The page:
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You're Entitled To Your Opinion, Unless It's Not Based On Fact

We must have the courage to call out racism when we see it.

12/07/2016 12:42 PM AEST | Updated July 15, 2016 12:57
Fairfax
"A right to representation should not be confused with a legitimacy to make inflammatory claims."

Twenty years ago, when Pauline Hanson first held a seat in Australian parliament, her views were inflammatory and polarising. In a society that has moved on in many ways and needs to embrace diversity for our ongoing prosperity and peace, the return of the One Nation party into the Senate is certainly cause for concern.

The reality is that Hanson will have a legitimate right to represent her party in the Senate after securing more than 9 percent of the vote in Queensland.

But a right to representation should not be confused with a legitimacy to make inflammatory claims. With the rise of One Nation, we must be prepared to respectfully call out bigotry and racism when we see it.

To summarise the many articles and interviews given by Race Discrimination Commissioner Dr Tim Soutphommasane over the past week, we should never give license to xenophobia. It undermines harmony and unity in Australia's rich and diverse landscape.

I spent some time reading the policies set out by the One Nation party on their website and what struck me most about them was not so much the extent of the xenophobia and bigotry being peddled, but rather the absence of any evidence or facts. Apart from the inherent laziness of such an approach to policy development, this is also a dangerous way to use one's voice.

If there is one thing we should expect of our politicians, it is that they have done their homework and that when they use their voice in the House or the Senate, they are speaking from a position of evidence-based knowledge.

It is not good enough for our representatives to just espouse any 'views' that call for policy change. To be legitimate policies, those 'views' must be grounded in evidence based on rigorous research. Anything less is a misuse of voter trust.

Upon examining the Hanson policy manifesto, several issues around diversity and inclusion arise and must be contested.

Firstly, One Nation makes a strong accusation that multiculturalism in Australia is "negative" and "divisive". The opening line of the One Nation policy on multiculturalism states that it has "failed everywhere".

Really?

As the daughter of post war, non-English speaking migrants, I have to wonder -- is Pauline including me in this? It's hard to tell, but what is very important to note is that simply saying something is true doesn't make it true.

The facts are that Australian multiculturalism has been a resounding success.

Diversity Council Australia research reveals that multiculturalism has enriched our society, our economy and our connection to the global economy. In our digital world, traditional walls and barriers are less relevant and diversity is a strength.

One Nation also devotes an entire policy to 'Islam', basing their views on I'm not sure what.

Their assertion that Australia is a country based on 'Christian' values completely invalidates the tens of thousands of years of rich beliefs practiced by the oldest living culture on earth, the First Australians, who are proud to practice 270 languages and a plethora of diversity across their many sub cultures. It also negates the many waves of immigration from divergent parts of the world, particularly in the decades since the end of World War II.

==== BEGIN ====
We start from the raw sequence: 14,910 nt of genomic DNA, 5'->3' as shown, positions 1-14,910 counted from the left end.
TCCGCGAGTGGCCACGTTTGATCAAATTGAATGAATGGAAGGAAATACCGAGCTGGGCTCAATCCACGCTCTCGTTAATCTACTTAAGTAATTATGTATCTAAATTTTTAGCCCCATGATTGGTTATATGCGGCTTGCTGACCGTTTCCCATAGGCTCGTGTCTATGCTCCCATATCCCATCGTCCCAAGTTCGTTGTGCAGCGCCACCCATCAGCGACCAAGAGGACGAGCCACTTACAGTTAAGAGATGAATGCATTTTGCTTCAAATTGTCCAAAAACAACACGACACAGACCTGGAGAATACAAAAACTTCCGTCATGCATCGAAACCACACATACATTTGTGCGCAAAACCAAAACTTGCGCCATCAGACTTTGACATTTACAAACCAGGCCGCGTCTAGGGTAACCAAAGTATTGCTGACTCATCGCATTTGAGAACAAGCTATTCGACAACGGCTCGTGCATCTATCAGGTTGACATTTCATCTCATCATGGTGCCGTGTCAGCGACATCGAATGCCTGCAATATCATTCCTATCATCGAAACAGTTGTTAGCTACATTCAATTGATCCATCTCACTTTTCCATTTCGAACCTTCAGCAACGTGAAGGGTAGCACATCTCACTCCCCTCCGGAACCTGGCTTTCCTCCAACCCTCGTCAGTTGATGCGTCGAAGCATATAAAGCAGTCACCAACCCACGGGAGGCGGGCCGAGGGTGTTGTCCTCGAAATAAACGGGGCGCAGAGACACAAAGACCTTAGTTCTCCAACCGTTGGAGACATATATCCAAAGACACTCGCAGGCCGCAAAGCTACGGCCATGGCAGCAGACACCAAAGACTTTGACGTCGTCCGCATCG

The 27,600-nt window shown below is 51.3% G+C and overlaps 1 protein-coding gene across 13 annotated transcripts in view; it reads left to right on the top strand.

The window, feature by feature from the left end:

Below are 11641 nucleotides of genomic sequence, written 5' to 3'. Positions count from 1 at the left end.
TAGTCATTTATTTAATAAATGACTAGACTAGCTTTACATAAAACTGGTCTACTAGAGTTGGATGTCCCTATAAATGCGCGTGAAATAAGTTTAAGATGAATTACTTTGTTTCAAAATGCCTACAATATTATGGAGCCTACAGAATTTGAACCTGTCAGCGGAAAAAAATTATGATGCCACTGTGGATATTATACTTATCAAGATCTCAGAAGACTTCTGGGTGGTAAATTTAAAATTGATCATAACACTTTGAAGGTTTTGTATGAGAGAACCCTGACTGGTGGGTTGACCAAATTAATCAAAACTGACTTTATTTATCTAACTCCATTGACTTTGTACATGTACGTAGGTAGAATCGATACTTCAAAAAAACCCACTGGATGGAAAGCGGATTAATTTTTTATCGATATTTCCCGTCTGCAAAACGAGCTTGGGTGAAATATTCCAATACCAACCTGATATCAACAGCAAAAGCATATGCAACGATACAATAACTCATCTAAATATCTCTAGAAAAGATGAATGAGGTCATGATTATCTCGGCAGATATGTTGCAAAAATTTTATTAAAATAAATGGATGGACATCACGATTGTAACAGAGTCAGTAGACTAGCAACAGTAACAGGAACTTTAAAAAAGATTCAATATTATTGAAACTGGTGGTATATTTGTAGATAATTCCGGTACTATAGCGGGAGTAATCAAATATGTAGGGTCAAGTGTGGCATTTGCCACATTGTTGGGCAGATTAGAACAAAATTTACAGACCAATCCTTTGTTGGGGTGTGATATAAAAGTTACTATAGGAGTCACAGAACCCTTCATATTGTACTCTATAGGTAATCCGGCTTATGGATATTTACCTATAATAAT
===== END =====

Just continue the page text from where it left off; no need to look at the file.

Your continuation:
The One Nation proposition also fails to appreciate the growth in the number of Australians identifying as having 'no-religion'. A seven-fold increase has been seen since the question was first asked in 1971. And for the first time this year, the Australian Census will show 'no-religion' as the first option for respondents, recognising this growth. Indeed, using this past trend to forecast future trends, my prediction is that there will be a further increase in 'no religion'. But then again, the headline: 'Australia is being swamped by skeptics and rationalists', doesn't quite inspire the same levels of fear.

So how do we prepare ourselves for possibly six years of One Nation having a platform for their views?

The first thing we need to do is establish the 'courage to call it'. DCA's latest project reports on research about building inclusion have shown the insidious effect that not standing up to non-inclusive language has on individuals and workplaces.

We need to be brave enough to continue to speak out against racism and xenophobia when we hear it and see it.

This is not about political correctness. That accusation is merely a device used to try to shut down debate and de-legitimise genuine concern. In the immortal words of Auschwitz Survivor and Nobel Peace Prize Winner, Elie Wiesel, who passed away last month:

"We must always take sides. Neutrality helps the oppressor, never the victim. Silence encourages the tormentor, never the tormented."

The more we gather to discuss evidence and facts, the more we will be able to reduce the ill-founded fear and hysteria of groups such as One Nation. And while Pauline Hanson and her followers are entitled to their own opinions, those 'opinions' should never be confused with 'facts'.

Evidence should always prevail and when this lens is applied to the One Nation policy manifesto, it just doesn't pass muster.

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